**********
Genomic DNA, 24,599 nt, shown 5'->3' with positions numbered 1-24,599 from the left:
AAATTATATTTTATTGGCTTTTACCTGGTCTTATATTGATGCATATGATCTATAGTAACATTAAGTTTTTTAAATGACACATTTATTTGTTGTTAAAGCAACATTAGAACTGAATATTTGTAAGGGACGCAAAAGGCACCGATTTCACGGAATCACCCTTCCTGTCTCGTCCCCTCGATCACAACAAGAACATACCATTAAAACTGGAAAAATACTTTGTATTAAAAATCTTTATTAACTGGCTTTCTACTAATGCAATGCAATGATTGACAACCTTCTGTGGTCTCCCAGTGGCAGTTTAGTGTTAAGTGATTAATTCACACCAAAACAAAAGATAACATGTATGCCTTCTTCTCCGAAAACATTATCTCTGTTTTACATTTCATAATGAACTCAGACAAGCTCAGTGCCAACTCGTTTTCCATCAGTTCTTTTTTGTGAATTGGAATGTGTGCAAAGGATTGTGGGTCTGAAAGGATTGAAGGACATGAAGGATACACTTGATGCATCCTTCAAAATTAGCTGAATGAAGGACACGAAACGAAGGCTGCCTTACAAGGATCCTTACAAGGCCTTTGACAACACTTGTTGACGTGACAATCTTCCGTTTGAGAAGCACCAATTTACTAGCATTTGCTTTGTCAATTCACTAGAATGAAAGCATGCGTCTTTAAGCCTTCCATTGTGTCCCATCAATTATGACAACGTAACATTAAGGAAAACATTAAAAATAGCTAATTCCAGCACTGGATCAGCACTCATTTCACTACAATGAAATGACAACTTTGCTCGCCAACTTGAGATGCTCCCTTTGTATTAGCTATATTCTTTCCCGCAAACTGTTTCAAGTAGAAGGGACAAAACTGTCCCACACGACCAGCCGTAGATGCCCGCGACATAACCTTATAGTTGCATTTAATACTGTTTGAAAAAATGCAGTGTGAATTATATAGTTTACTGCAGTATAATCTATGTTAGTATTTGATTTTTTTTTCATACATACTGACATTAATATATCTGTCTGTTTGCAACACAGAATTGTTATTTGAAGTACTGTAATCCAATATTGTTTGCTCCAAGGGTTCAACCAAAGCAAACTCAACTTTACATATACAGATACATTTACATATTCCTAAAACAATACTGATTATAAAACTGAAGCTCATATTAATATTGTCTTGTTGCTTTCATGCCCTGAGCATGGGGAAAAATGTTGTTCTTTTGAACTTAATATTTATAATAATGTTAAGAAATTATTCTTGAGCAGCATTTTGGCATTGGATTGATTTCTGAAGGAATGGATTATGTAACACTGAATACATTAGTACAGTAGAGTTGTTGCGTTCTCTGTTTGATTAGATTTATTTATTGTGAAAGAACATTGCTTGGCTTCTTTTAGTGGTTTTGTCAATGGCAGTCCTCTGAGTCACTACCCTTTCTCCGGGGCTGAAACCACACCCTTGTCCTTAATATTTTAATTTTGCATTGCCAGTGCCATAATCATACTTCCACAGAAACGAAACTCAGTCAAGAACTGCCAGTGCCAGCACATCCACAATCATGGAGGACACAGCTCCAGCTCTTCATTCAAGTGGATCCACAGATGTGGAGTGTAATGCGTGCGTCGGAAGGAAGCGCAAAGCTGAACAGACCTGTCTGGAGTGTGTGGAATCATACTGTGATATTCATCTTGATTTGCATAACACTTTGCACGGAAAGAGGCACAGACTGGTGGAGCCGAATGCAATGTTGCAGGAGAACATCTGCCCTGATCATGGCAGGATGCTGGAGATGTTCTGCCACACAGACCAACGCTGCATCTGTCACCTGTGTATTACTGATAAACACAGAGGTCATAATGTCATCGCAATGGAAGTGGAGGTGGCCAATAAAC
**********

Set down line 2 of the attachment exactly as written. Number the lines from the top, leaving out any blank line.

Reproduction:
AAATTATATTTTATTGGCTTTTACCTGGTCTTATATTGATGCATATGATCTATAGTAACATTAAGTTTTTTAAATGACACATTTATTTGTTGTTAAAGCAACATTAGAACTGAATATTTGTAAGGGACGCAAAAGGCACCGATTTCACGGAATCACCCTTCCTGTCTCGTCCCCTCGATCACAACAAGAACATACCATTAAAACTGGAAAAATACTTTGTATTAAAAATCTTTATTAACTGGCTTTCTACTAATGCAATGCAATGATTGACAACCTTCTGTGGTCTCCCAGTGGCAGTTTAGTGTTAAGTGATTAATTCACACCAAAACAAAAGATAACATGTATGCCTTCTTCTCCGAAAACATTATCTCTGTTTTACATTTCATAATGAACTCAGACAAGCTCAGTGCCAACTCGTTTTCCATCAGTTCTTTTTTGTGAATTGGAATGTGTGCAAAGGATTGTGGGTCTGAAAGGATTGAAGGACATGAAGGATACACTTGATGCATCCTTCAAAATTAGCTGAATGAAGGACACGAAACGAAGGCTGCCTTACAAGGATCCTTACAAGGCCTTTGACAACACTTGTTGACGTGACAATCTTCCGTTTGAGAAGCACCAATTTACTAGCATTTGCTTTGTCAATTCACTAGAATGAAAGCATGCGTCTTTAAGCCTTCCATTGTGTCCCATCAATTATGACAACGTAACATTAAGGAAAACATTAAAAATAGCTAATTCCAGCACTGGATCAGCACTCATTTCACTACAATGAAATGACAACTTTGCTCGCCAACTTGAGATGCTCCCTTTGTATTAGCTATATTCTTTCCCGCAAACTGTTTCAAGTAGAAGGGACAAAACTGTCCCACACGACCAGCCGTAGATGCCCGCGACATAACCTTATAGTTGCATTTAATACTGTTTGAAAAAATGCAGTGTGAATTATATAGTTTACTGCAGTATAATCTATGTTAGTATTTGATTTTTTTTTCATACATACTGACATTAATATATCTGTCTGTTTGCAACACAGAATTGTTATTTGAAGTACTGTAATCCAATATTGTTTGCTCCAAGGGTTCAACCAAAGCAAACTCAACTTTACATATACAGATACATTTACATATTCCTAAAACAATACTGATTATAAAACTGAAGCTCATATTAATATTGTCTTGTTGCTTTCATGCCCTGAGCATGGGGAAAAATGTTGTTCTTTTGAACTTAATATTTATAATAATGTTAAGAAATTATTCTTGAGCAGCATTTTGGCATTGGATTGATTTCTGAAGGAATGGATTATGTAACACTGAATACATTAGTACAGTAGAGTTGTTGCGTTCTCTGTTTGATTAGATTTATTTATTGTGAAAGAACATTGCTTGGCTTCTTTTAGTGGTTTTGTCAATGGCAGTCCTCTGAGTCACTACCCTTTCTCCGGGGCTGAAACCACACCCTTGTCCTTAATATTTTAATTTTGCATTGCCAGTGCCATAATCATACTTCCACAGAAACGAAACTCAGTCAAGAACTGCCAGTGCCAGCACATCCACAATCATGGAGGACACAGCTCCAGCTCTTCATTCAAGTGGATCCACAGATGTGGAGTGTAATGCGTGCGTCGGAAGGAAGCGCAAAGCTGAACAGACCTGTCTGGAGTGTGTGGAATCATACTGTGATATTCATCTTGATTTGCATAACACTTTGCACGGAAAGAGGCACAGACTGGTGGAGCCGAATGCAATGTTGCAGGAGAACATCTGCCCTGATCATGGCAGGATGCTGGAGATGTTCTGCCACACAGACCAACGCTGCATCTGTCACCTGTGTATTACTGATAAACACAGAGGTCATAATGTCATCGCAATGGAAGTGGAGGTGGCCAATAAAC